As for gold, approximately 30,000 of the estimated 180,000 tonnes of gold mined throughout history is purported to be held by Central Banks, the largest of which is the U.S.’s so-called 8,134 tonnes.  I maintain my belief that most American gold has been leased, swapped, or surreptitiously sold over the past 15 years to support the dollar’s value, and frankly, distrust many of the figures in this table, particularly the IMF’s 3,101 tonnes, in my view nothing more than double-counted “pledges” from member-nations such as the United States.  However, suffice to say that even if the U.S. did own every ounce of that 8,134 tonnes, it would only be worth $450 billion at today’s prices, just one-third of the $1.3 trillion 2011 fiscal deficit.

World’s Largest Gold Owners





























For the purpose of this RANT, I was more interested in posting this table so you can see the supposed holdings of the GLD ETF, at 1,278 tonnes worth a measly $70 billion.  In the context of the $1.3 trillion 2011 deficit – with another $1.3 trillion deficit projected for 2012, I’m not sure why we’re even discussing confiscation.  After all, if 1,278 tonnes doesn’t make a dent in the U.S.’ chronic, exponentially-growing debt problem, how would the measly private holdings of American citizens make a difference?

But let’s just say gold is revalued to $15,000/oz. in today’s (non-hyperinflated) dollars, a highly unlikely scenario as by that point the global financial system would have surely collapsed, unleashing government printing that would put Weimar Germany to shame.

But again, hypothetically, if gold were $15,000/oz, GLD’s 1,278 tonnes would be worth $615 billion, assuming GLD was not shut down by runs on its inventory, which it surely would long before gold reached $15,000.  Would the government consider GLD an attractive confiscation candidate?  True, by that point MONEY PRINTING would likely have caused the national debt to soar to $50 trillion, or $100 trillion, or more, making the $615 billion appear a pittance.  Do you see where I’m going with this?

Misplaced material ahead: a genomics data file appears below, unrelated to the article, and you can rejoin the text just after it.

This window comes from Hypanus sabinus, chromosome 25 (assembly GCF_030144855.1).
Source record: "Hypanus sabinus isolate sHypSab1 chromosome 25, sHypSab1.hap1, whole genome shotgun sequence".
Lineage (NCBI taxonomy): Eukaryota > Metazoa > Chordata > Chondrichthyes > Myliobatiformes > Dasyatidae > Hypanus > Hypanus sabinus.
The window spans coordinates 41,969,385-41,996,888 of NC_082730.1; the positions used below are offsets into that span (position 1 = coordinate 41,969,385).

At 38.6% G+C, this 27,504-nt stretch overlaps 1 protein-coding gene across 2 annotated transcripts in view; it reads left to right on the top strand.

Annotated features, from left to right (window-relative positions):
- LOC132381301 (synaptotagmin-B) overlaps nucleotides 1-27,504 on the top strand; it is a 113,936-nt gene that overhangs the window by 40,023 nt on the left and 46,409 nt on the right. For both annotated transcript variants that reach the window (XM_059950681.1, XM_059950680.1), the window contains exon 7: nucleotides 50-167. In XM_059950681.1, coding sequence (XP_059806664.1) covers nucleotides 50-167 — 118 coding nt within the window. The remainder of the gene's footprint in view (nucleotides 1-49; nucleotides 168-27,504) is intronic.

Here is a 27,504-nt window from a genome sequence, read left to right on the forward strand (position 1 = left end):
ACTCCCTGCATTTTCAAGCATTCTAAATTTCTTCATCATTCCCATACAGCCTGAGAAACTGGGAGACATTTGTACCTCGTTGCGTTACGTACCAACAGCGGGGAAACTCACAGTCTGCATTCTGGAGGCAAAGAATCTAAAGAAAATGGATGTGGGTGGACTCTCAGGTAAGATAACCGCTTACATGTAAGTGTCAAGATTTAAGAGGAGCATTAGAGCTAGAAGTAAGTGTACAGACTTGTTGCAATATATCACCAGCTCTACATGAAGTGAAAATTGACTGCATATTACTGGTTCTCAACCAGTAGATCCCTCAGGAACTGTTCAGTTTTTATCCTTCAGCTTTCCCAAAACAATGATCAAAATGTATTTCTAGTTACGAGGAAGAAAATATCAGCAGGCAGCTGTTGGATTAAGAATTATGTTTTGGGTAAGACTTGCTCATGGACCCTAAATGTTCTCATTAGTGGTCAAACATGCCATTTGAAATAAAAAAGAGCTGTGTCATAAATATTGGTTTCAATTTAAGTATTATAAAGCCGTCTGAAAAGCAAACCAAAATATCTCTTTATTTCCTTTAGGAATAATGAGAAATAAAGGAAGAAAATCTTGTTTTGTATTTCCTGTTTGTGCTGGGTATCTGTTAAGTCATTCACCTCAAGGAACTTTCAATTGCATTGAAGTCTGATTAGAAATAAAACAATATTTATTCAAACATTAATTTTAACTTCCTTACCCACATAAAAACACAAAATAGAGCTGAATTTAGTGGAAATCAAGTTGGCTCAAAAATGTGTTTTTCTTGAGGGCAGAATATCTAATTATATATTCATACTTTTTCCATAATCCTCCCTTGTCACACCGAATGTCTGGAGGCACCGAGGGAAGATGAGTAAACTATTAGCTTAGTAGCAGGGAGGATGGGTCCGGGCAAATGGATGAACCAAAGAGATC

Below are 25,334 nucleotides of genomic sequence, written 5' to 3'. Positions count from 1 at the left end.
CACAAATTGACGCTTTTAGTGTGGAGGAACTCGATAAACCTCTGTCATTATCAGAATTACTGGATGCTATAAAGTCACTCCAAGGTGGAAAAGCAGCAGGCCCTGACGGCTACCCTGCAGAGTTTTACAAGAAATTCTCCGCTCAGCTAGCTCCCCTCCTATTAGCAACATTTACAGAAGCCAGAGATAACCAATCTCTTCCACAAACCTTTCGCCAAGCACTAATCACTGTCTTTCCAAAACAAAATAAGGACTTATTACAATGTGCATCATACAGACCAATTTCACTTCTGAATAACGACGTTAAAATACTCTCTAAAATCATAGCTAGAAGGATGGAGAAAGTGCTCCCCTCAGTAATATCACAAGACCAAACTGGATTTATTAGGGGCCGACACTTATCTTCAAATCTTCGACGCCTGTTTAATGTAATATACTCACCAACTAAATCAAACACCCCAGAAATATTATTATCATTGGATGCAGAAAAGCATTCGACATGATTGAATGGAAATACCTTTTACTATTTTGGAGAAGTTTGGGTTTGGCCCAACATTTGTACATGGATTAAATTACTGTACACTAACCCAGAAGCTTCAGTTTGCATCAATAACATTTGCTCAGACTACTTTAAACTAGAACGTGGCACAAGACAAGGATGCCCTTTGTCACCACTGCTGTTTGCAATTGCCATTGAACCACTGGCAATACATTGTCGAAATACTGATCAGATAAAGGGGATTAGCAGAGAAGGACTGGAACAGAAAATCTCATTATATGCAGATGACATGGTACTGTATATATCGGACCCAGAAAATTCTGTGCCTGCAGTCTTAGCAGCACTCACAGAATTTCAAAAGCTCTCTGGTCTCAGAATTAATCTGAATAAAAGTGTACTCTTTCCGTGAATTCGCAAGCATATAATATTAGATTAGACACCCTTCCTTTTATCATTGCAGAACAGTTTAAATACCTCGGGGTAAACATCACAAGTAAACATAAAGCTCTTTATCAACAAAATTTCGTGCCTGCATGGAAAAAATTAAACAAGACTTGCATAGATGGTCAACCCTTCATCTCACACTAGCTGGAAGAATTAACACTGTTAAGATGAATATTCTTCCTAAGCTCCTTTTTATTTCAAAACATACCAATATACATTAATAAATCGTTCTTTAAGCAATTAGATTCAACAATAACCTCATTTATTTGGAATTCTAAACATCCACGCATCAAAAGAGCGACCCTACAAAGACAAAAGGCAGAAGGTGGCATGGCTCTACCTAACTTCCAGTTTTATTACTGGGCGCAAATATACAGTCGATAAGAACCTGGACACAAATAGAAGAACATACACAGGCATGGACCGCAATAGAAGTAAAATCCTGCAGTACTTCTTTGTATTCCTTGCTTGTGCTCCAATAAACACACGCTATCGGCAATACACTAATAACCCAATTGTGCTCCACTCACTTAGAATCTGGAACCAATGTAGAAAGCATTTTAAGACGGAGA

That said, the point I am making is that – outside the myriad reasons it would makes NO SENSE for the government to decree confiscation –the ONLY viable confiscation target of material size is the GLD ETF, which would be as easy – and LEGAL – as essentially any operation the government has undertaken.  All one needs to do is glance at the “Risk Factors” section on pages 6-12 of the prospectus to understand the broad powers of the custodians to decide when to terminate the fund or prevent holders from redeeming shares for PHYSICAL gold.

SPDR Gold Trust (GLD) Prospectus

I could list all these risk factors here, but they are available in the prospectus.  Rather, I want to focus on the two below, clearly bestowing the right for the custodian to arbitrarily redeem shares for cash or prevent you from redeeming shares for PHYSICAL gold, using the term “emergency” as a catch-all to cover nearly all situations.  I can assure you government decree would fall under the category of “emergency,” and make it “unlawful” to exchange shares for PHYSICAL gold.

The Trust may be required to terminate and liquidate at a time that is disadvantageous to Shareholders.

Redemption orders are subject to postponement, suspension or rejection by the Trustee under certain circumstances.

…(2) for any period during which an emergency exists as a result of which the delivery, disposal or evaluation of gold is not reasonably practicable, or (3) for such other period as the Sponsor determines to be necessary for the protection of Shareholders. In addition, the Trustee will reject a redemption order if the order is not in proper form as described in the Participant Agreement or if the fulfillment of the order, in the opinion of its counsel, might be unlawful.

Writing about the dangers of GLD and SLV (which, by the way, has the same risk factors as GLD) is nothing new for me.  However, Andy’s theory that they may have been specifically created as “vehicles of eventual confiscation” is, and I agree this is a possibility, albeit a slim one as it makes NO SENSE for the government to attempt such a maneuver.  Either way, the only way confiscation would even be discussed would be if gold and silver were soaring and the dollar plummeting – hence, hyper-inflating – at which point every man, woman, and child would prefer the risk of their gold being confiscated over that of holding worthless dollars.